the mind. It comes as a matter of direct perception, and
the conviction with which the truth is grasped impresses
The word 'upanishad' is comprised of three words: upa +
ni + shad. Upa means 'near', ni 'attentively' and shad 'to sit'.
Thus, the term Upanishad actually describes the situation in
which these unique texts were transmitted. The student or
disciple sat near the realized master and listened attentively
as he expounded his experiences and understanding of the
ultimate reality. Some scholars call the Upanishads 'secret
doctrine'; others call them 'book of knowledge'. Practically,
it means notes taken down by disciples in ancient days,
when the guru gave lessons on the supreme knowledge.
The lesson were recorded in the minds of the disciples and
written down later on for posterity.
Since the instructions of a guru were first heard and
remembered by the disciples and noted down later, the
Upanishads are also known as shruti, 'that knowledge which
is heard'. This teaching was said to destroy the ignorance
or illusion of the spiritual aspirant regarding what is self
and non- elf, or real and unreal, in relation to the absolute
and relative reality. Adi Shankara, in his introduction to the
Taittiriyopanishad, says: "Knowledge of Brahman is called
Upanishad, as it loosens the bonds of birth and death and
destroys them altogether, and as it leads the seeker very near
to Brahman wherein the highest God is seated."
During the period when the upanishadic texts were
propounded, this knowledge of the ultimate reality was
considered sacred and was not easily accessible to all. It
was imparted on a very selective basis after the mental and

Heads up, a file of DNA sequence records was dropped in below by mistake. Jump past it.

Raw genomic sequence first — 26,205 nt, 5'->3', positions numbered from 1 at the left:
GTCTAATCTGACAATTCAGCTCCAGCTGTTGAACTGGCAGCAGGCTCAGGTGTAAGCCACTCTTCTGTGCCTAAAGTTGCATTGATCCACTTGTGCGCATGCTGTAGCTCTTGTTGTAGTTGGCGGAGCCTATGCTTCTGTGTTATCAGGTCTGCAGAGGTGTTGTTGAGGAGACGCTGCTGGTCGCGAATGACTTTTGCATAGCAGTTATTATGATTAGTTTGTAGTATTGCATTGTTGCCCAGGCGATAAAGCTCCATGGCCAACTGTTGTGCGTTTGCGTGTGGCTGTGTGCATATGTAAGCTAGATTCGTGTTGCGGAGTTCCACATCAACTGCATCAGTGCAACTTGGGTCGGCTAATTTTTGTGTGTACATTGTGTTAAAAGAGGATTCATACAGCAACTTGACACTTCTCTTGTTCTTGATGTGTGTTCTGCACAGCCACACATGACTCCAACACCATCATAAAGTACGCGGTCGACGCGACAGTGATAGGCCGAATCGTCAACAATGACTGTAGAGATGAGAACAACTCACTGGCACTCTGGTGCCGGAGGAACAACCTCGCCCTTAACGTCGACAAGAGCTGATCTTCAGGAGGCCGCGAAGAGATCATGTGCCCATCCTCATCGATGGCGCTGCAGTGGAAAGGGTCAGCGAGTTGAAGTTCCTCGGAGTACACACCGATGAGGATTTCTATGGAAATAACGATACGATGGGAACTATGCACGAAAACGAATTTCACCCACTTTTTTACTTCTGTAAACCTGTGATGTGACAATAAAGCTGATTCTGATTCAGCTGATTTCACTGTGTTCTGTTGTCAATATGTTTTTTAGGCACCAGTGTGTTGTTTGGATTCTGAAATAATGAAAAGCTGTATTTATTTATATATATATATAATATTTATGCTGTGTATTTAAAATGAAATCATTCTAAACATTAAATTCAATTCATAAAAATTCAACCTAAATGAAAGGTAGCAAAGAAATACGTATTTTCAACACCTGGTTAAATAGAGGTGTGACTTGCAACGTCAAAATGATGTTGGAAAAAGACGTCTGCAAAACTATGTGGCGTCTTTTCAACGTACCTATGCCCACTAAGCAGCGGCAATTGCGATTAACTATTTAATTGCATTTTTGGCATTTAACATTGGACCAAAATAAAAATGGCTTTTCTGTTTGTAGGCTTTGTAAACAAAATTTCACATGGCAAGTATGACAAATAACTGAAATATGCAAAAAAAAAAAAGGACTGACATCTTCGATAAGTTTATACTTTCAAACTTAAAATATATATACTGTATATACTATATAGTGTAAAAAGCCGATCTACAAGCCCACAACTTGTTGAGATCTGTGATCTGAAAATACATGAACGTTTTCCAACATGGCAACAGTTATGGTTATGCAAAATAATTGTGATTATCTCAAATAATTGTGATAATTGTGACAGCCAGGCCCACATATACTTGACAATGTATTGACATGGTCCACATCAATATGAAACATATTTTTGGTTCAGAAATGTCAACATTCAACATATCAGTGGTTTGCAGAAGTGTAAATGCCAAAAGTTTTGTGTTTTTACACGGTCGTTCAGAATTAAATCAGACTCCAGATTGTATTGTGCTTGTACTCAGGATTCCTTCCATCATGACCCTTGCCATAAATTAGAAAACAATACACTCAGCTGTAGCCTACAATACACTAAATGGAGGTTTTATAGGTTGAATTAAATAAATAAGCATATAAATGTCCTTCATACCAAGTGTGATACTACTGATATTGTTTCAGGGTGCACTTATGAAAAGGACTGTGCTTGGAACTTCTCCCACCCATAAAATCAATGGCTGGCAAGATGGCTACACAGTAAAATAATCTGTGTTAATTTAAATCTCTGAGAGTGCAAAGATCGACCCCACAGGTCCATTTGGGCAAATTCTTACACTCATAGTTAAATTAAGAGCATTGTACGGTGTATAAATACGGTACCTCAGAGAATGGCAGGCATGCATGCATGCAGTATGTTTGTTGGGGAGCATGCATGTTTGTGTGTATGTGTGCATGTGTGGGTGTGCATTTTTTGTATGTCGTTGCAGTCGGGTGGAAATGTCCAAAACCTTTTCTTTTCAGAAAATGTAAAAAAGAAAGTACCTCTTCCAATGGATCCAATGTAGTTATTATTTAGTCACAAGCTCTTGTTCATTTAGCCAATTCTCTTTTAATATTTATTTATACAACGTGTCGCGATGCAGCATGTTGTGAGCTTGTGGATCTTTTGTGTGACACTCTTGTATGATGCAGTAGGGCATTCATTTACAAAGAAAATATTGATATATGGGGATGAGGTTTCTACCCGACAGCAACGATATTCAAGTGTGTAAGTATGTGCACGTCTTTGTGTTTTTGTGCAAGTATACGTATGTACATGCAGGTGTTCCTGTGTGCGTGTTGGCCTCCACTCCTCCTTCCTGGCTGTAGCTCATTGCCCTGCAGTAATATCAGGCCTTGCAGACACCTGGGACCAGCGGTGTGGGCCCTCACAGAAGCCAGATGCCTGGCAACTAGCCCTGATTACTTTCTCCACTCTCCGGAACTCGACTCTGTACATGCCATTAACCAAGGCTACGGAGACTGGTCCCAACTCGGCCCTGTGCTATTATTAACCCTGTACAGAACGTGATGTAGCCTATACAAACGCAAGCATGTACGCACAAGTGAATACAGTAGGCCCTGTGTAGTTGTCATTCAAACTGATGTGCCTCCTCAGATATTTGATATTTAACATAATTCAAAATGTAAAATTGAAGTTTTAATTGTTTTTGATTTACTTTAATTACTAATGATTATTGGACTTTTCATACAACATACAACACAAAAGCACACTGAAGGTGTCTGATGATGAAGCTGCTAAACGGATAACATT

spiritual calibre of the seeker had been tested and proven.
Each Upanishad reflected the teachings and tradition of a
realized master and was connected with a specific Veda and
vedic school, or shaka. At one time the vedic schools and
their respective Upanishads numbered 1,180, but today only
108 are generally known, although about 200 are still extant.
These texts contain the direct teachings of great scholars,
sages and saints of their time and reflect the heights of their
spiritual insight and understanding.
There are ten principal Upanishads, thirty minor one,
and in all 108 popular Upanishads. Some of them are
quite old and can be traced back many centuries before
the birth of Christ. They are written in a language which
was spoken in India during the vedic period. The Sanskrit
of the Upanishads is different from the Sanskrit language
of today. The rules of grammar are also different. Usually,
a present-day student of Sanskrit finds it difficult to read
the Upanishads independently. The language used in the
Upanishads is known as old or vedic Sanskrit.
Search for knowledge
The seers of the Upanishads and their social and historical
background are subjects of great interest. In India, the
brahmins safeguarded the religious and theological
knowledge of the country. Whatever they preached, sincerely
or in insincerely, pertained to this lower world, such a rituals
and ceremonies for birth, marriage, funerals, and so on.
Rituals such as propitiating gods or worshipping nature
were taught to the people. The study of the history of the
vedic period reveals that there was a time when the masses
were very interested in rituals and practiced karma kanda, or
ritualistic religion. In big yajnas, fire ceremonies, thousands
of people would get together to take somarasa, the spiritual
drink, and to perform fire worship. In order to conduct the
worship, many thousand quintals of food grains would be
offered as oblation to the fire.
Item Code: NAQ457
Publisher: Yoga Publications Trust
Size: 8.50 X 5.50 inch
Other Details: Weight of the Book: 0.1 Kg[/product_video]